Also, it’s PSR-4 Compliant! You know what, I REALLY LOVE INTELLISENSE. It helps me a lot by not making stupid, fatal mistake on calling many libs inside the migration ecosystem. This leads to… me, making things more better migration such as don’t use hard-coded ID while deploying assets to uploads folder. Oh wow. Also the most important part, making me not looks stupid when demoing things to other coworker. IntelliSense, we shall date more.
Oh, one of the best features: The Seeders! Man…, if I have camera, I’ll record my scream when I discover such thing exists. Yes, you can now add dummy data AND not contamitating the production database.
Well, to be politically correct, I shall as well share my dislikings to this framework. As I don’t use Laravel as much as other people does, I might nitpicking this one too much. The one that I hate was there’s no built in command to run the migration via HTTP call. This leads to me, should find hosting service that support shell access to the hosting just to run many things. Maintenance, migration, rollbacks, etc. That’s okay tho. I still love this framework.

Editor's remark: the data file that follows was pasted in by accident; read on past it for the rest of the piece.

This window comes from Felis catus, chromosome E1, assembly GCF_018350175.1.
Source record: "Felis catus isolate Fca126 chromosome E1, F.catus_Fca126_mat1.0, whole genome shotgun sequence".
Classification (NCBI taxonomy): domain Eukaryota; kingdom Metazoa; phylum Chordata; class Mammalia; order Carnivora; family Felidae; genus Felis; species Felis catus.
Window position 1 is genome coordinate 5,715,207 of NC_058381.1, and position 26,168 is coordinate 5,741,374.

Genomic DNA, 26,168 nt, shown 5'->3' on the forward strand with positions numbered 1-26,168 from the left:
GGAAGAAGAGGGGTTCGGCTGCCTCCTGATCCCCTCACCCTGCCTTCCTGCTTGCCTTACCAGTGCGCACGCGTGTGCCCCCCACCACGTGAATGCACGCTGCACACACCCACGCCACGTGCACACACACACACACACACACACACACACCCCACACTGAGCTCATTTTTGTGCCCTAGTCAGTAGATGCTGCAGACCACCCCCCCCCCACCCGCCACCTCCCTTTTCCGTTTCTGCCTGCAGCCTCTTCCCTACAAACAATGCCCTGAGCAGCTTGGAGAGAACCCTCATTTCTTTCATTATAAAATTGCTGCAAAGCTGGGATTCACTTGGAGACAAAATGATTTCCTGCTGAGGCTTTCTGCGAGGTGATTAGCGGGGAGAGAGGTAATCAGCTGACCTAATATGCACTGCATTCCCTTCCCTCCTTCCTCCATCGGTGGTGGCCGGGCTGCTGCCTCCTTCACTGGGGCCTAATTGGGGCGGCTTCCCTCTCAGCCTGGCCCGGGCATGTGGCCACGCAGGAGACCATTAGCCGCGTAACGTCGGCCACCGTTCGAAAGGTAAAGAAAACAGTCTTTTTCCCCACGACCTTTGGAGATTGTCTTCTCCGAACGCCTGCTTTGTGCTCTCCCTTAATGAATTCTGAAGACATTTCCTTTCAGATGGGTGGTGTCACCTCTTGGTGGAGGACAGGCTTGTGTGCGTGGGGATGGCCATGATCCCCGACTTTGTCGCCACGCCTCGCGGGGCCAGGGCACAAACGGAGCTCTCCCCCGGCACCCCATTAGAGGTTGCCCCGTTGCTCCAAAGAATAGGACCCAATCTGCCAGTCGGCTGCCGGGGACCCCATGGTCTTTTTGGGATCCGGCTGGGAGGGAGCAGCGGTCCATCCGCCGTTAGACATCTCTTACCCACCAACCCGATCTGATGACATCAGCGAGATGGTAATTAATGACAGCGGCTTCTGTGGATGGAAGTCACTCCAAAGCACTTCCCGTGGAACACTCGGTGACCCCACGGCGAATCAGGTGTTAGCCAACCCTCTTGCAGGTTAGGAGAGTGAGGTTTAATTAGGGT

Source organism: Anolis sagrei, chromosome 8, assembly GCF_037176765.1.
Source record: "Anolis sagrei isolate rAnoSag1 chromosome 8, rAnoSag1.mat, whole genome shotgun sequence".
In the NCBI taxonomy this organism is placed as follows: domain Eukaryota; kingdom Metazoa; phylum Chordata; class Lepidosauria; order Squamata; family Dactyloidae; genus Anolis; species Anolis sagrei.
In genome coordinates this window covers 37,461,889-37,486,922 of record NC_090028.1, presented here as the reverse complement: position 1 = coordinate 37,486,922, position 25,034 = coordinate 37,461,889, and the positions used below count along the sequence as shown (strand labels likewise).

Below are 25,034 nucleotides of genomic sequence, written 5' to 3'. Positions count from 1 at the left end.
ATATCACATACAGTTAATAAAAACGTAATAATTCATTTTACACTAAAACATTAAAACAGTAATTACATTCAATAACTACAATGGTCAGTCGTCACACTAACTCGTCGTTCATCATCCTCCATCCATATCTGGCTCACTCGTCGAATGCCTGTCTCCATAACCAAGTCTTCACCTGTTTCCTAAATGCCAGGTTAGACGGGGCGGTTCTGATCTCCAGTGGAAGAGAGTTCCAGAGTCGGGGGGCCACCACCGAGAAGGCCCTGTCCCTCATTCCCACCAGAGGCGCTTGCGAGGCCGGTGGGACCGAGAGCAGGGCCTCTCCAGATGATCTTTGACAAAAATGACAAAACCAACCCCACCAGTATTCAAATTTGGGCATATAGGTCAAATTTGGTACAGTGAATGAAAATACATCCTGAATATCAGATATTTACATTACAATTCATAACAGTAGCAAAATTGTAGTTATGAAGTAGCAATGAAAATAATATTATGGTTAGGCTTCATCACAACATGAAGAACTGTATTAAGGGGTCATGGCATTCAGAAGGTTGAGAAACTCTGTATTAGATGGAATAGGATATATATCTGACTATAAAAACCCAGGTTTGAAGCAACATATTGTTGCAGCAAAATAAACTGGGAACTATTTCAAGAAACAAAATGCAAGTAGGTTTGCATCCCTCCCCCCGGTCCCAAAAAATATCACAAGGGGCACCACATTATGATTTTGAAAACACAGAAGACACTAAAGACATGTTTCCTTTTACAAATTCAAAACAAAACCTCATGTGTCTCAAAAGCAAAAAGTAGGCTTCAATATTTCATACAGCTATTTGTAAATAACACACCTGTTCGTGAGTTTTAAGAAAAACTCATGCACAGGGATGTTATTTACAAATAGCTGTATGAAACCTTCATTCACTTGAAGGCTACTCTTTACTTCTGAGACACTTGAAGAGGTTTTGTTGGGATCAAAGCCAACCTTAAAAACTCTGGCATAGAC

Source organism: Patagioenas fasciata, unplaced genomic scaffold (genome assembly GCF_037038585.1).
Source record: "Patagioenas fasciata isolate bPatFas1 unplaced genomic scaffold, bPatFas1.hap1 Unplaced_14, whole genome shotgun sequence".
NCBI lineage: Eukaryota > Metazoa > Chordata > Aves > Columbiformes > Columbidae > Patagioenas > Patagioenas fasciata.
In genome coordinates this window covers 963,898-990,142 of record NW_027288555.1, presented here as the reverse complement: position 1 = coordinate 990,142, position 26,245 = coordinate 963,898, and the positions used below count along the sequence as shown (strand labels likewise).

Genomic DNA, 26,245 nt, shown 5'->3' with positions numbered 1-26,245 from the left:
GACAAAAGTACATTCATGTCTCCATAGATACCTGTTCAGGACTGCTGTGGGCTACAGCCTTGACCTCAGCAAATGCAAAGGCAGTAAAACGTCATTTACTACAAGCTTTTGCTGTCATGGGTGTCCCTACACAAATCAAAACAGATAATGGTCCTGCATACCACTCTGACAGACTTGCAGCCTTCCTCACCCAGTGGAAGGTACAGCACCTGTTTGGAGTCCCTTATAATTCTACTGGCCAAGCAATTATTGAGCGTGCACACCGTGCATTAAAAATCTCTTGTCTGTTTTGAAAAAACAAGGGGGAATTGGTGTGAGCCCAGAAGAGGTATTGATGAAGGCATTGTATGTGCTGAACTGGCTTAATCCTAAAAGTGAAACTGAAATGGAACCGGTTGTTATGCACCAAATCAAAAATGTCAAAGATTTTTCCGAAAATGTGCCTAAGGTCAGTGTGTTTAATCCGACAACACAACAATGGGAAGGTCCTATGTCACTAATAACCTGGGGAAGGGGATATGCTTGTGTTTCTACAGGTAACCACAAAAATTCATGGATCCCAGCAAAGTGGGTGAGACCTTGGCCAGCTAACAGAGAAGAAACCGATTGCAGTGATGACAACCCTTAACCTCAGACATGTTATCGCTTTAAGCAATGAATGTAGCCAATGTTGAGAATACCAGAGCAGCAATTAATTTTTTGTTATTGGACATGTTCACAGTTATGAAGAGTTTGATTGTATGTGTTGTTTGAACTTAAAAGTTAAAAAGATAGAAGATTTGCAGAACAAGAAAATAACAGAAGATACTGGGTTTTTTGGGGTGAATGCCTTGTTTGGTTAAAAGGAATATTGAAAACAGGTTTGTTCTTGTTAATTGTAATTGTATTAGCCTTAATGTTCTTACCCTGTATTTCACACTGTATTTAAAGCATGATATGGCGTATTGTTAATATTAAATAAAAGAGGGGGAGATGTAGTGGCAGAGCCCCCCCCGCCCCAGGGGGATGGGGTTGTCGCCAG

TypeORM migration is quite intimidating at first, at least to me. I need to re-read the docs several times before finally understanding I need to tweak some settings before it works (my fault for not reading the docs properly 😅). First of all, just like Laravel, you need to generate the migration file by executing
typeorm migration:create command. Lovely. Then you can do your things before finally apply the migration by executing the command
typeorm migration:run. Superb.
Now that I know that’s the industry standard of migration ecosystem, I shall readjust my expectations quite a bit. You know, the generate thing. But man, this one, OBLITERATE the definition of generate, because this library literally able to diff your table schema from your TypeORM model class and your current table situation like… boi… what kind of socery is this 🤯.
Tough I love how revolutionary is this to me, I can’t lie I have several things that makes me rethink when to use TypeORM on my projects. First, TypeScript support. Not using TypeScript usually means you’re doing it in gangster style. TypeORM do support TypeScript, but when using the CLI command, you have to explicitly define that it need to be runned under
ts-node. You know, it adds REALLY LONG command to run things.